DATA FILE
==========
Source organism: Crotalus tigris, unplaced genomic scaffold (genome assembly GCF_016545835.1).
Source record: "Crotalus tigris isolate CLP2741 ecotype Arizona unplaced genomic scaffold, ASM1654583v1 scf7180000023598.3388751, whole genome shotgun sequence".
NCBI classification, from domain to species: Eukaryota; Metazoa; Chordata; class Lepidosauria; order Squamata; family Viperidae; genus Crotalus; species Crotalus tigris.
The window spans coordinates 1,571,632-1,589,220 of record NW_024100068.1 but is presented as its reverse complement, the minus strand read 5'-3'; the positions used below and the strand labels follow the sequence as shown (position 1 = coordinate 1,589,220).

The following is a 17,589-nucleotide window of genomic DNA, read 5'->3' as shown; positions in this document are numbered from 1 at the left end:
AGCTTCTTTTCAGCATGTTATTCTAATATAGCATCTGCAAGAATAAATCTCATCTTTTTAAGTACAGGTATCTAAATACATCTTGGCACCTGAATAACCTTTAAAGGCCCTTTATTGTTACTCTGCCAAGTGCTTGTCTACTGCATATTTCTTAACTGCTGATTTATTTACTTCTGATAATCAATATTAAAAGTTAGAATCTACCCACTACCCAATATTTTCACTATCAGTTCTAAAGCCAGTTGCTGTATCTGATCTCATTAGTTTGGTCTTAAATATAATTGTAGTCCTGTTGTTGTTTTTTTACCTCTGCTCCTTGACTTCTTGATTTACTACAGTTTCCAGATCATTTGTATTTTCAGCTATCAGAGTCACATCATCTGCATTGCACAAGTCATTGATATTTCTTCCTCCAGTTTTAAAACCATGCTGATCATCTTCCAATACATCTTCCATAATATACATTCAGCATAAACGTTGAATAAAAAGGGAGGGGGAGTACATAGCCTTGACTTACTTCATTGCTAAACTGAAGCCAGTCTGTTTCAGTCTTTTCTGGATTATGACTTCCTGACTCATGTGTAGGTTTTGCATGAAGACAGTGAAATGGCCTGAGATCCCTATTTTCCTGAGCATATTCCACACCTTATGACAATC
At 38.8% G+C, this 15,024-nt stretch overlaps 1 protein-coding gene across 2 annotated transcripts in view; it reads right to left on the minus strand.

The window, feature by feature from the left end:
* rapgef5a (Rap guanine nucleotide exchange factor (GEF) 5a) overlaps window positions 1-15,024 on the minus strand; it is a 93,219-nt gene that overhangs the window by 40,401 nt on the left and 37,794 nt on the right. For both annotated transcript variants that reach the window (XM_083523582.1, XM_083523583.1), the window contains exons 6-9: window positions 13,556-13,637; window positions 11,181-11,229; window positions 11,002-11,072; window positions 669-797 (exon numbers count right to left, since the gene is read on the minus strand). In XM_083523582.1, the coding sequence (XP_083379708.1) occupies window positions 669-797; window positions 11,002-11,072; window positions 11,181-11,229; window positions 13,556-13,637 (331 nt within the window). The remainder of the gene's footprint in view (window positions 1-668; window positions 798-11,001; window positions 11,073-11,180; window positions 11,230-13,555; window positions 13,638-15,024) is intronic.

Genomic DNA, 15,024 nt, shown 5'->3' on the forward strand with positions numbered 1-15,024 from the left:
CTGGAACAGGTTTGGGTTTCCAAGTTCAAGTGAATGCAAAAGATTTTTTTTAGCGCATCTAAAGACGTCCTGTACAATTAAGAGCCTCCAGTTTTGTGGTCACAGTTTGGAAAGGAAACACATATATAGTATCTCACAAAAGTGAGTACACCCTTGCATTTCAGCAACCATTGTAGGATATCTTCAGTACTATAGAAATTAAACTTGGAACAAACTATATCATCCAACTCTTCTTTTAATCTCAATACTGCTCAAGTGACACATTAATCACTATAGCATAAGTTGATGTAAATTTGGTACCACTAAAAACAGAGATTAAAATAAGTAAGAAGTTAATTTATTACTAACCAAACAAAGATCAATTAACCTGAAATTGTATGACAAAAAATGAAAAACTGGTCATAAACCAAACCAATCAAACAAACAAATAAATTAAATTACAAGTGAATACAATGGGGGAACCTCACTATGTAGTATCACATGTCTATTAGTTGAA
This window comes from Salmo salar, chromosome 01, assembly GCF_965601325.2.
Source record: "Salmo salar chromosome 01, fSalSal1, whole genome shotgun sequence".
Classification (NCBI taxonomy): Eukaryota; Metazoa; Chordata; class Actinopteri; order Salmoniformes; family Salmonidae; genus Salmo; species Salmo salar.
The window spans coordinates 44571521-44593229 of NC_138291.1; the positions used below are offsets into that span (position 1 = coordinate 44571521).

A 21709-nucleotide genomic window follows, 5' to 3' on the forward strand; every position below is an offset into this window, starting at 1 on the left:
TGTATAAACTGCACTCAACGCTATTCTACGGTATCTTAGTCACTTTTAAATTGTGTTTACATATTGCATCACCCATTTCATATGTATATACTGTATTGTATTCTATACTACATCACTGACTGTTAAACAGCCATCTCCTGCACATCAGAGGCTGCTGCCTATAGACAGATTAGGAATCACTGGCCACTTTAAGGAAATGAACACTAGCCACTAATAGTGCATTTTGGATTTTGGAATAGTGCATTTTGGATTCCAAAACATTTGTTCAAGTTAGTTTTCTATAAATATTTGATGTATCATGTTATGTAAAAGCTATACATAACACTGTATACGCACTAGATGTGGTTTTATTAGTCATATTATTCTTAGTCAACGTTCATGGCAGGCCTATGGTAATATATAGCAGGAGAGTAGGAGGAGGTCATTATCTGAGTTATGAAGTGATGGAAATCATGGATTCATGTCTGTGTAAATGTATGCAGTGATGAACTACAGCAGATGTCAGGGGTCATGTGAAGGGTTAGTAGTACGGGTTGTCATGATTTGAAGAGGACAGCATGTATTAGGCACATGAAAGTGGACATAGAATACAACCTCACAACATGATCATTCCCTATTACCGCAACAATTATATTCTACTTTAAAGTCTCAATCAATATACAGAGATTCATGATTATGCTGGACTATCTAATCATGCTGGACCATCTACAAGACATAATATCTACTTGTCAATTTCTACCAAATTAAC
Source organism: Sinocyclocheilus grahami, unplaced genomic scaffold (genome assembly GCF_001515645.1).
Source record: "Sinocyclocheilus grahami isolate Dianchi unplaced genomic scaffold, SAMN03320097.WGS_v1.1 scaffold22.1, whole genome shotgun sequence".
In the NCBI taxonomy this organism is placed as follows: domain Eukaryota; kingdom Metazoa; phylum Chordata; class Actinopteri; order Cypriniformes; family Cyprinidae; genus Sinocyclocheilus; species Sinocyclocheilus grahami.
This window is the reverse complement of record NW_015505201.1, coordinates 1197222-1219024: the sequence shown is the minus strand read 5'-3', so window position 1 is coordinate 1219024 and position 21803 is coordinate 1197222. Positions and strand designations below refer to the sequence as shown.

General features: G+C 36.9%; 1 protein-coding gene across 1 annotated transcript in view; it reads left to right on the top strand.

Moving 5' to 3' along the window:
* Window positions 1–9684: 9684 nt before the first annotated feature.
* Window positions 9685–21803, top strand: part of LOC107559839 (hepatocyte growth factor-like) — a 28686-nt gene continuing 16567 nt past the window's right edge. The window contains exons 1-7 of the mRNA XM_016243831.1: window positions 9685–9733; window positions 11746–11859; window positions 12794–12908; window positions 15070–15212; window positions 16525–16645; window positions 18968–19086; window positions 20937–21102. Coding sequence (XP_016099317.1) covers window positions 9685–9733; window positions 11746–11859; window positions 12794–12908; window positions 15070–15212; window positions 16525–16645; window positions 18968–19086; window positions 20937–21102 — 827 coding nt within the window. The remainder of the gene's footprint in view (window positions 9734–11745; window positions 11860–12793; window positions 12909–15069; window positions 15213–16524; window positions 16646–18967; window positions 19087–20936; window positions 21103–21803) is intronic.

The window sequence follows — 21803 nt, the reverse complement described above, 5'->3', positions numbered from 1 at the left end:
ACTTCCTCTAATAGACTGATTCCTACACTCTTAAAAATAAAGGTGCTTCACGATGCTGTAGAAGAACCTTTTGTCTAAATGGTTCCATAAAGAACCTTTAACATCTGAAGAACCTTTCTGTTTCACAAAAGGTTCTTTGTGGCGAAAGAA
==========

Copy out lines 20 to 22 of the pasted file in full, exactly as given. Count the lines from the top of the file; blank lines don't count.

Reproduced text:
In the NCBI taxonomy this organism is placed as follows: domain Eukaryota; kingdom Metazoa; phylum Chordata; class Actinopteri; order Cypriniformes; family Cyprinidae; genus Sinocyclocheilus; species Sinocyclocheilus grahami.
This window is the reverse complement of record NW_015505201.1, coordinates 1197222-1219024: the sequence shown is the minus strand read 5'-3', so window position 1 is coordinate 1219024 and position 21803 is coordinate 1197222. Positions and strand designations below refer to the sequence as shown.

General features: G+C 36.9%; 1 protein-coding gene across 1 annotated transcript in view; it reads left to right on the top strand.